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Op Amp to drive a coax cable

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New to this forum, and new to electronics in general. I am a software programmer but I needed and wanted to lean electronics to solve a problem at work. The arduino has made it extremely easy to learn and introduce myself to electronics. I am about halfway through Dave's youtube videos...

One part of my project is taking an incoming ±10 Volt signal on a coax cable and adding/subtracting ±1.6 V from it, and putting it back out on another coax.  <10Khz.

It is the output that I am having issues with, especially with longer coax cables. I guess it is the capacitance and/or inductance of the coax.

Initially I just used an op amp that we had available to combine the voltages and send the result down the coax. This did not work well at all with long coax cables (~10ft). I then added a voltage follower (2nd op amp) with a 220ohm resistor in the feedback loop. This worked better and is usable but I am not totally happy.

I saw that Dave used a 100 ohm resistor on the output of an op amp in his uCurrent, but he didn't put it inside the feed back loop which means it changes the voltage output by a very small amount. I am driving 100K ohm instrument and he was driving a voltmeter which would have a much higher resistance. His error would be much lower than mine and acceptable. 100 0hm/100K ohm would give me a 0.1% error at max voltage.

I am now redesigning the circuit to use a proper instrumentation op amp (AD8221).  I am not certain if it needs another voltage follower after it.

How do people get signals to propagate reliably down a coax post op amp?


human dont usually send long distance info using coax, it will has large cumulative capacitive coupling along the distance and expensive. try using twisted pair. DC bias offset is not much of a problem over 10ft distance, only few tenth volt drop depending on cable quality/resistance, the problem is with digital (square signal), capacitive will make it flatter. though i'm maybe mistaken and not an expert in this, someone else may answer it more accurately. dont worry, you are not the only software guy coming here to play with an opamp and coax cable ;) welcome to the forum and i hope you stick around.

edit: and some hi speed opamp will oscillate if driving capacitive load such as coax cable, usually 50ohm impedance (if coax is 50ohm type) is placed on the opamp's output before the coax to avoid this. better if you can afford another 50ohm ground termination, but you'll get half the amplitude, but max power transfer. YMMV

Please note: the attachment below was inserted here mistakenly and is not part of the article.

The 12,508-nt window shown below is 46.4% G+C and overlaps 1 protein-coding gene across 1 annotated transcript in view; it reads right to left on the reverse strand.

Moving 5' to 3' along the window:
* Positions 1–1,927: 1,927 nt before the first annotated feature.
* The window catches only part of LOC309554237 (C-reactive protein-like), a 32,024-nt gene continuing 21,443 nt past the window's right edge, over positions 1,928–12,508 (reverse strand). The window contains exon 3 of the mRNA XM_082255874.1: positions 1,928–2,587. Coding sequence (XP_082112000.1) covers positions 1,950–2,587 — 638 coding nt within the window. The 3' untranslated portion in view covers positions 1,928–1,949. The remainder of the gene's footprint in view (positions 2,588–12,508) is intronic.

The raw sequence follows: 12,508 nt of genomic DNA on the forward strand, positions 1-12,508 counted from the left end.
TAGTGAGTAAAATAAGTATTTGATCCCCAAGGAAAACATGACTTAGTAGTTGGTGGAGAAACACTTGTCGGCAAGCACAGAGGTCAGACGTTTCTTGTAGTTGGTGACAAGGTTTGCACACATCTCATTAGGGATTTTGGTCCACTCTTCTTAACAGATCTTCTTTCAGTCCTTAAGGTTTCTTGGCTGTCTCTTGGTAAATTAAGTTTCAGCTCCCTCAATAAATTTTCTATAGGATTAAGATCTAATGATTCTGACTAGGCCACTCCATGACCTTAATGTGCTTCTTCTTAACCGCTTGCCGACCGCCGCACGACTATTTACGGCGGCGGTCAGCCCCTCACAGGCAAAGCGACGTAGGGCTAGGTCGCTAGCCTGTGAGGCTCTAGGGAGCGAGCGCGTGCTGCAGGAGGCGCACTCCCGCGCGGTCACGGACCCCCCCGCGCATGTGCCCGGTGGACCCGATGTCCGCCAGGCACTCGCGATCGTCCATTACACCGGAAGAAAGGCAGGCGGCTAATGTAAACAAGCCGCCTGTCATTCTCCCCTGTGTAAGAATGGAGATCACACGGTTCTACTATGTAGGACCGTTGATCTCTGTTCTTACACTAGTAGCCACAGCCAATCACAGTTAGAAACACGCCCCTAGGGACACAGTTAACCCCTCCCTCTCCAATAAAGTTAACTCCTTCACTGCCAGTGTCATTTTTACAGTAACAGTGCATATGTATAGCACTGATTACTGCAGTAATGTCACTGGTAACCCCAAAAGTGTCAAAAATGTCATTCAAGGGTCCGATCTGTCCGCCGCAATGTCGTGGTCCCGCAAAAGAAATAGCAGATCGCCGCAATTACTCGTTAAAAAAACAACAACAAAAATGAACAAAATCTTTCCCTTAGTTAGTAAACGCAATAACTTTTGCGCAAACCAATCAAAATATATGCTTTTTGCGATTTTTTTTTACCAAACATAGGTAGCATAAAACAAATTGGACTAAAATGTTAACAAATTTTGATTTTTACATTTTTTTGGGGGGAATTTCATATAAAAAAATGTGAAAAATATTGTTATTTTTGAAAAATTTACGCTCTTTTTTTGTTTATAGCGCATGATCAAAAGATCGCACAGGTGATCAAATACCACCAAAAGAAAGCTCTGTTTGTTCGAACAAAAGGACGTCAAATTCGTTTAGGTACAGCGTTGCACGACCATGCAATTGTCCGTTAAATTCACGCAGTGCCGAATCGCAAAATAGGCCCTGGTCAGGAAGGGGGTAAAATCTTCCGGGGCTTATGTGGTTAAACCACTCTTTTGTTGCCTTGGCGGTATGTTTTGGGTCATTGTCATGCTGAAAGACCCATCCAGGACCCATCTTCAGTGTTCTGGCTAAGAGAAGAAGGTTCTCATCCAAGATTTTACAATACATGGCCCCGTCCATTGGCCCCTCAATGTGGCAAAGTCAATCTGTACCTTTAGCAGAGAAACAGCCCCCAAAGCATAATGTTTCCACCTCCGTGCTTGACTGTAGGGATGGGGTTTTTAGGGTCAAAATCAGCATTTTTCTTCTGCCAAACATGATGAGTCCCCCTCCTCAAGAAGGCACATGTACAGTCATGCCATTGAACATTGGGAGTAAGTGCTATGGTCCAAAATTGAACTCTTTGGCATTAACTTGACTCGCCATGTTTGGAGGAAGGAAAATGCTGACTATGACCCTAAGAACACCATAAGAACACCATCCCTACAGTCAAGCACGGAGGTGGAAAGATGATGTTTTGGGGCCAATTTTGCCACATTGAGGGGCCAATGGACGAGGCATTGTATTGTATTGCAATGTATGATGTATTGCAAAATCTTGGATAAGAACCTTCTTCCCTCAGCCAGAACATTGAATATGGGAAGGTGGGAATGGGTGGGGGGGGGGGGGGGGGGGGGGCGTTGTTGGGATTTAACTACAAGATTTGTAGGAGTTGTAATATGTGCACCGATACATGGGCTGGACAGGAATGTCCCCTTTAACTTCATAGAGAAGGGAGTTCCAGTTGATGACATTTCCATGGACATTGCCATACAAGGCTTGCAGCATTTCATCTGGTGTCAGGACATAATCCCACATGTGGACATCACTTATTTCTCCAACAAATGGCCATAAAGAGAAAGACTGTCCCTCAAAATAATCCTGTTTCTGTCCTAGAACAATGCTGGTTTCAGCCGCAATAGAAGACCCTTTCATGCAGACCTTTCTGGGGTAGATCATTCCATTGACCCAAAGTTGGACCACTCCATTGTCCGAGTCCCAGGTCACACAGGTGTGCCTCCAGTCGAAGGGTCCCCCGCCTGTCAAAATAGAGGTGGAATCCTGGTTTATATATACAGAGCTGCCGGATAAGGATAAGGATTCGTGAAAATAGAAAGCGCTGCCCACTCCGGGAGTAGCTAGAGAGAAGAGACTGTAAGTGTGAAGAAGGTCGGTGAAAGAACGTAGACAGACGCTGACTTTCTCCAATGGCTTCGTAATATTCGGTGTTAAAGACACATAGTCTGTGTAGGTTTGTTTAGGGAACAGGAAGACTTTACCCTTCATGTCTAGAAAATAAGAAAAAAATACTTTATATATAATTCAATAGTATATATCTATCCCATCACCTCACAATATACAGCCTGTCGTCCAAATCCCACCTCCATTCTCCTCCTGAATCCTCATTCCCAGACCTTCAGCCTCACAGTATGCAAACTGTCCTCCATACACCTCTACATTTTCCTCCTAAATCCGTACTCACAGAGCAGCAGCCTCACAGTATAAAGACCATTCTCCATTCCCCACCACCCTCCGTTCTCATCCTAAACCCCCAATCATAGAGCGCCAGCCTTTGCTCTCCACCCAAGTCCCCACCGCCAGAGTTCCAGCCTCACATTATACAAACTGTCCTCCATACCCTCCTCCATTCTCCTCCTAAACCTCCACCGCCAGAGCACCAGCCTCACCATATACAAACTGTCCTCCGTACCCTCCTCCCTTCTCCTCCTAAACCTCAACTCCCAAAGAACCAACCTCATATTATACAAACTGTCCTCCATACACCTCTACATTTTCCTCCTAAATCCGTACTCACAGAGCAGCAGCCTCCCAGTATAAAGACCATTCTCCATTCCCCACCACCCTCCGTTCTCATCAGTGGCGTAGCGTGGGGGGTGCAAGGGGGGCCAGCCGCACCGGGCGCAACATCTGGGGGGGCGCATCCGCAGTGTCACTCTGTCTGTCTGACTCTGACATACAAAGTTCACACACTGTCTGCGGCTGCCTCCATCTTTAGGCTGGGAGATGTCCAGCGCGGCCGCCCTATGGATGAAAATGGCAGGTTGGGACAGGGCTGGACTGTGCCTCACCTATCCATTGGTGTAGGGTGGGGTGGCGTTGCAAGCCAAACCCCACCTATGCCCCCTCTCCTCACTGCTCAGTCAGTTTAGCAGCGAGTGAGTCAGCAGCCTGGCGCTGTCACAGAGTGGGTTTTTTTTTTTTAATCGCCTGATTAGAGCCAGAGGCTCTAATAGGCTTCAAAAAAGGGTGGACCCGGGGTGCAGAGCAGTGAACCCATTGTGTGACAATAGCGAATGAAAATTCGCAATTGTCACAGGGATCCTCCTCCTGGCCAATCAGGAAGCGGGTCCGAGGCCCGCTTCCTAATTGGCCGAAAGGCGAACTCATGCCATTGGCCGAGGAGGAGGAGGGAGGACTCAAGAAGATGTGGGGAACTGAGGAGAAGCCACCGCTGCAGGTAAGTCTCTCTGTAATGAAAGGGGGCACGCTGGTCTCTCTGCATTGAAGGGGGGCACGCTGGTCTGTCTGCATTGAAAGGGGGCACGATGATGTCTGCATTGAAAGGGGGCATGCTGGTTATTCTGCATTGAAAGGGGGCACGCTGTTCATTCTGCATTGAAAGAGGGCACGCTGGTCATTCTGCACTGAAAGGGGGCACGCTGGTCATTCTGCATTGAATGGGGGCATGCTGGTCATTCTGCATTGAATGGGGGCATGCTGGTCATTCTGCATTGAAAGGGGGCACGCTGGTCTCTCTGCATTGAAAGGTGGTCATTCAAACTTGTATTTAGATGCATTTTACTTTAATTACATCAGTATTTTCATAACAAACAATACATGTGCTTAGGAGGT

edit2: and i dont think changing to intrument amp will make any difference. the output is all that matters (albeit low noise level), not its intrumentation inputs.

With coax, its better to impedance match the op amp output to the receiver input, even at these low frequencies.

If you're using 50 ohm coax, then put a series resistor Zs and a terminating resistor Zl as 50 ohms as in the above photo.  Now adjust the output gain of Vs, which I presume is your sender op amp, to the voltage you require assuming a 50 ohm divider.

Is the receiver an inverting op amp too? If so, the gain resistors will be affected by the input Zl interacting with the gain resistors causing the output voltage to be not what you calculated.  It'll be easier to use the non-inverting mode or a general fix is put another voltage follower at the receiver input after Zl to buffer it before the 100k ohm instrument.

Most op amps have problems driving a 50ohm load. A high current output buffer is usually required.

I think that 50 ohm series resistor at the driving end is enough, no need to terminate the receiving end. If the resulting voltage divider causes too much error, perhaps you could add slight gain to the driving end to compensate for that?



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